- Paragraph 1 is a fine example of existentialism.
- The cloven chestnut tree in its description here is like, though perhaps only in portent and not eventual outcome, the white tree of Gondor from The Lord of the Rings (either the original textual version or the cinematic.) Thoughts?
- vampyre; vampire -- application, then? and is it more or less than the by-now so terribly stereotypical "modern" vampire tropes? (Fascinating history, of course, but I wouldn't about more than etymologies in this case.)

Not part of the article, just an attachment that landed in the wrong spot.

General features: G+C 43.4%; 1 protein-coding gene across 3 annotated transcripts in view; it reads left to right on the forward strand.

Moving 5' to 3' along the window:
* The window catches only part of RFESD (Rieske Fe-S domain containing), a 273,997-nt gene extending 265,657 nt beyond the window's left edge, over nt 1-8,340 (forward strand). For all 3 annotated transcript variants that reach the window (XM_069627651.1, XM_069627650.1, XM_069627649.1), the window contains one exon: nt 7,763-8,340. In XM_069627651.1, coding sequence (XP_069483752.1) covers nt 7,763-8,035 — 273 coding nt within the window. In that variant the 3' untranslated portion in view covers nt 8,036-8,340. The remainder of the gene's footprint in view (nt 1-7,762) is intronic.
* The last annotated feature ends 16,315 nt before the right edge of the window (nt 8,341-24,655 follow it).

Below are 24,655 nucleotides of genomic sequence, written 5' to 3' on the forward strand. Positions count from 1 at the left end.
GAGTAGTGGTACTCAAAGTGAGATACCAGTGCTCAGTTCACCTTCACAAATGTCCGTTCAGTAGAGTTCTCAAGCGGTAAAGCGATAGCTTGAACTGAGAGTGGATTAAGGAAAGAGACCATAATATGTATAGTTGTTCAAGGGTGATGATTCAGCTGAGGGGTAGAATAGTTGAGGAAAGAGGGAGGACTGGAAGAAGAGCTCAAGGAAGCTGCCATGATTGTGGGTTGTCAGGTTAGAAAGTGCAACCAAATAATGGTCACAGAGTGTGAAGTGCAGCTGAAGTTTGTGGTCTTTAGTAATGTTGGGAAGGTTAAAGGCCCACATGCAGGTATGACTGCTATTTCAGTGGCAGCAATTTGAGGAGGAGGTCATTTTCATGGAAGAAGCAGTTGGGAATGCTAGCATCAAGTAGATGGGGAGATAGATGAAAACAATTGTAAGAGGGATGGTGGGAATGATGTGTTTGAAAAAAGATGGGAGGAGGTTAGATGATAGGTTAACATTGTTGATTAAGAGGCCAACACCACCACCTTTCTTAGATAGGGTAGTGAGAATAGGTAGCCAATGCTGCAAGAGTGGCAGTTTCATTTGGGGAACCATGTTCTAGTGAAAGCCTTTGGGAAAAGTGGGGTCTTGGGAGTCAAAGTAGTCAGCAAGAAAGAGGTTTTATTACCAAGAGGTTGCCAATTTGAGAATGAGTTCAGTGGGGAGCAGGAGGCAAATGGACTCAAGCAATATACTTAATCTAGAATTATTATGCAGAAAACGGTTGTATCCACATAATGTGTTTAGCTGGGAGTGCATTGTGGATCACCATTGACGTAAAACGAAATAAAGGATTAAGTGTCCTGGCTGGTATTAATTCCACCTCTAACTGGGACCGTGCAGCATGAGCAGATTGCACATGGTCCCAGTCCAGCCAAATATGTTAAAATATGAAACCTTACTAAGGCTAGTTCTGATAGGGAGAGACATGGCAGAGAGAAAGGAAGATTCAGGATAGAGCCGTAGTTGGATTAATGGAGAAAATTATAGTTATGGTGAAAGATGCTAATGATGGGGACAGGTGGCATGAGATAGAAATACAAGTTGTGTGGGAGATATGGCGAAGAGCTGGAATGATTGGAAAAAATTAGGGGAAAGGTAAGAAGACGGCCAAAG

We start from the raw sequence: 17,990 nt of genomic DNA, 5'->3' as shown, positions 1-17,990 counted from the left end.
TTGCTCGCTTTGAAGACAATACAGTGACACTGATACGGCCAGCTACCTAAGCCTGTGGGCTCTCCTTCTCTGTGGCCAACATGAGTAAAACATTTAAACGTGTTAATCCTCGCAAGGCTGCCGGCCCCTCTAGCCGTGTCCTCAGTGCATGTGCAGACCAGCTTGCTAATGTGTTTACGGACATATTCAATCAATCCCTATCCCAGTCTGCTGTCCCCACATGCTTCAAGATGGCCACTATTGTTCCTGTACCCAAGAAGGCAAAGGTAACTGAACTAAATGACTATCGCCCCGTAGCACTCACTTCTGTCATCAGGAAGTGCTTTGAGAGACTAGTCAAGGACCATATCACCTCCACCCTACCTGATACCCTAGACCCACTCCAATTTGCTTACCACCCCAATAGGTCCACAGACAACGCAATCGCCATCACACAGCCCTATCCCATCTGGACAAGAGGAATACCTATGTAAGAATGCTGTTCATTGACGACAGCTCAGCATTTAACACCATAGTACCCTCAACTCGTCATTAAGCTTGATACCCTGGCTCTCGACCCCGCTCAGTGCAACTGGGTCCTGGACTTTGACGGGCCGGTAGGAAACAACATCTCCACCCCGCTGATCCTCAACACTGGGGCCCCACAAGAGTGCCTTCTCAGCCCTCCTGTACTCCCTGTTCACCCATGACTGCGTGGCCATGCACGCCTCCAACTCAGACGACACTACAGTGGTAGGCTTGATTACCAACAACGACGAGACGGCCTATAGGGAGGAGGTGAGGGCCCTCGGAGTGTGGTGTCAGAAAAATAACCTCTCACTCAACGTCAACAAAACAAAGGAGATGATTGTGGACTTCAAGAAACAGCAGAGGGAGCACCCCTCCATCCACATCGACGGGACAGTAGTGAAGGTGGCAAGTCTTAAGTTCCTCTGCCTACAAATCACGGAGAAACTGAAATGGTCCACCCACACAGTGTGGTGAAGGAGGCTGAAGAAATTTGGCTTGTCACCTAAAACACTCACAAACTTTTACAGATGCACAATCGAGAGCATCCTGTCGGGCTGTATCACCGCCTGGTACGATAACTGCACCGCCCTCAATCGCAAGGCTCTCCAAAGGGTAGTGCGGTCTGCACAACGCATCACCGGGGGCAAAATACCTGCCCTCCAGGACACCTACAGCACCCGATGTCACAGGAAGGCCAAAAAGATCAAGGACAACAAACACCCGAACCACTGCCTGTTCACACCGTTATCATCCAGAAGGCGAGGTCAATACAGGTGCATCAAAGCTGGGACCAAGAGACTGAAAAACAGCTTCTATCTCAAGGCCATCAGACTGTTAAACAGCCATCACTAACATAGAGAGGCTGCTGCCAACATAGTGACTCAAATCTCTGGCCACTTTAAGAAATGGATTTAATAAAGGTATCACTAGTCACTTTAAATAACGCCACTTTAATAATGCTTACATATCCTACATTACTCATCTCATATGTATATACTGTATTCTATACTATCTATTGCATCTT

- A year and a day. This law has always boggled me, as much invented, seemingly, for its poetry as its legal application. But considering its contextual use here in the book, what is Rochester actually saying (you may include exclude other listed English traditions ascribed to this legalese anapest?
- Interesting: once the tale is confessed and quelled (was it really?), the wind too has died down; but how could she possibly accept the lame, or at least incomplete, explanation from Rochester?
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Thursday, January 20, 2011
Jane Eyre XXV -- chapter 25: A YEAR AND A DAY
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